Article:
Author(s): Michele Steinberg. Published on March 1, 2019.

One Day, One Thing

How the streamlined goal of NFPA’s Wildfire Community Preparedness Day can help residents in fire-prone areas take action

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Linda Masterson believed that her family had done enough to prepare for the possibility of a wildfire. But when the Crystal Fire burned through Northern Colorado’s Summit County in 2011, Masterson learned otherwise—the family’s home, along with everything inside it, was destroyed.

Masterson, an author, had been writing a book about living in bear country when the fire struck. She put that project on hold and wrote a book about surviving wildfire, an exercise that gave her a lot of time to think about what she might have done differently to prepare for such an event. “It’s always the things you don’t do that come back to haunt you,” she said in an interview with the Summit Daily newspaper in 2013. “If we were starting over, there are so many more things we would have done. But there is no rewind button. You don’t get any do-overs.”

Masterson is hardly alone. The mindsets of “we’ve done enough” or, worse, “a wildfire won’t happen to us,” are rampant even among many residents living in some of the most fire-prone areas in the world. If we are to alter the unsettling current course of our wildfire experience—including a recent string of the costliest wildfires in United States history—we must make serious efforts to change the hearts and minds of those living at risk from wildfire. We must urgently remind them that there is no time to waste to begin preparing their homes and working with their neighbors to make their properties ignition-resistant.

For safety advocates, though, it’s an uphill battle. We’ve seen time and again that, even after disastrous wildfire—such as those in Tennessee in 2016, or blazes that ravaged California in 2017 and 2018—getting residents and public officials to take action can be difficult. Ironically, these major tragedies often seem to result in apathy rather than action, and denial rather than urgency. Even in impacted areas, people can tell themselves that destructive events are sufficiently rare that nothing like it could possibly happen again, or happen to them. They falsely believe that the event was so big and bad that there was nothing they could have done to prevent the loss and suffering in the first place.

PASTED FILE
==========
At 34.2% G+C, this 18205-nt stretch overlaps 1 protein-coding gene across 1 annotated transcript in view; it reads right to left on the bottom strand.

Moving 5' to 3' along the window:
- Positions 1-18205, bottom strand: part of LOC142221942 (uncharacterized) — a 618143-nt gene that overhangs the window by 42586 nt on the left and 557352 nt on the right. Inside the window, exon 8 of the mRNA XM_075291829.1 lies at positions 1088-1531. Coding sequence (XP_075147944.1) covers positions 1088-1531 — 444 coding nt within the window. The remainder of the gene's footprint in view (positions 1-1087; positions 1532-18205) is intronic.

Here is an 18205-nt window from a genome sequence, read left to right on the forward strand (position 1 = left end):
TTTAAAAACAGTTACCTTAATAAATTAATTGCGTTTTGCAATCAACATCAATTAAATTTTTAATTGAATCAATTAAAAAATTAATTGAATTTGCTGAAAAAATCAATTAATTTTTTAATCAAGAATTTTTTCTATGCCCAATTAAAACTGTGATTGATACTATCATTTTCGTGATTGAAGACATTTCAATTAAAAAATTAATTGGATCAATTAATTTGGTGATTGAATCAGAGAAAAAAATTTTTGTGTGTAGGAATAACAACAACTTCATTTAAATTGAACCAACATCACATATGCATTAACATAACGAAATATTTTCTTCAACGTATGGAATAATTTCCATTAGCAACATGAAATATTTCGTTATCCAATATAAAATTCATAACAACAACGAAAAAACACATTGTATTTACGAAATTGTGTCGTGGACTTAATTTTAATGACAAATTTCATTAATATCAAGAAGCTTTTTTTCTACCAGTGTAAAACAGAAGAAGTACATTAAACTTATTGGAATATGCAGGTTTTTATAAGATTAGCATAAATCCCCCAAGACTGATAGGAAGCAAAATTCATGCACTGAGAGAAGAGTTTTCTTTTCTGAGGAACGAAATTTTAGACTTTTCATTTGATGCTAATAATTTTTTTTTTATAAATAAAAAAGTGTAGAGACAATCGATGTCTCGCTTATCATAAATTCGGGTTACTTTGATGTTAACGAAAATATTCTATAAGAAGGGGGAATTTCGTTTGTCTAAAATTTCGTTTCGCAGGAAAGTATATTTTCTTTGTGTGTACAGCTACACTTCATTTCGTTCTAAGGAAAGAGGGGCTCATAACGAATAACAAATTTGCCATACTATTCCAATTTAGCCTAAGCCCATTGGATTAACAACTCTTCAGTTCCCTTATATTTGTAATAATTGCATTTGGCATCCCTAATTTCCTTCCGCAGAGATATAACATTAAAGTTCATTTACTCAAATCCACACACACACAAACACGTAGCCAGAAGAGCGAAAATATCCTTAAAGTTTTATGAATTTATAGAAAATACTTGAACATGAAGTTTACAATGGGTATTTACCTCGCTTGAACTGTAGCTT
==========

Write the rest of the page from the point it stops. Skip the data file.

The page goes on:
How do we stem this tide of apathy? One success story that can serve as a model for increasing community engagement has been NFPA’s Wildfire Community Preparedness Day, an annual call to action. Celebrated on the first Saturday in May since 2013, Preparedness Day is a day of service that helps residents take the first step on their path to preparedness by removing fire hazards and making their homes more ignition-resistant. For those already engaged in NFPA’s Firewise USA program, it helps involve even more residents in local projects. Last May, thousands of people participated in more than 500 events and projects throughout the US and Canada.

The ease of entry—“do one thing on a single day”—is the small commitment that individuals need to start on a behavioral path that will change future outcomes.

Wildfire Community Preparedness Day is one rallying cry for residents to prepare now before a fire ever starts, and to do it together. But if we are to reverse recent trends, it is essential that we accomplish even more, whether it’s by expanding preparedness day, developing other successful grassroots efforts, or by other means. I fear that if we don’t find ways to increase residents’ preparedness and knowledge around wildfire, we are doomed to repeat, many times over, our deadly and destructive wildfire mistakes.

MICHELE STEINBERG is director of the wildfire division at NFPA. Top Illustration: Michael Hoeweler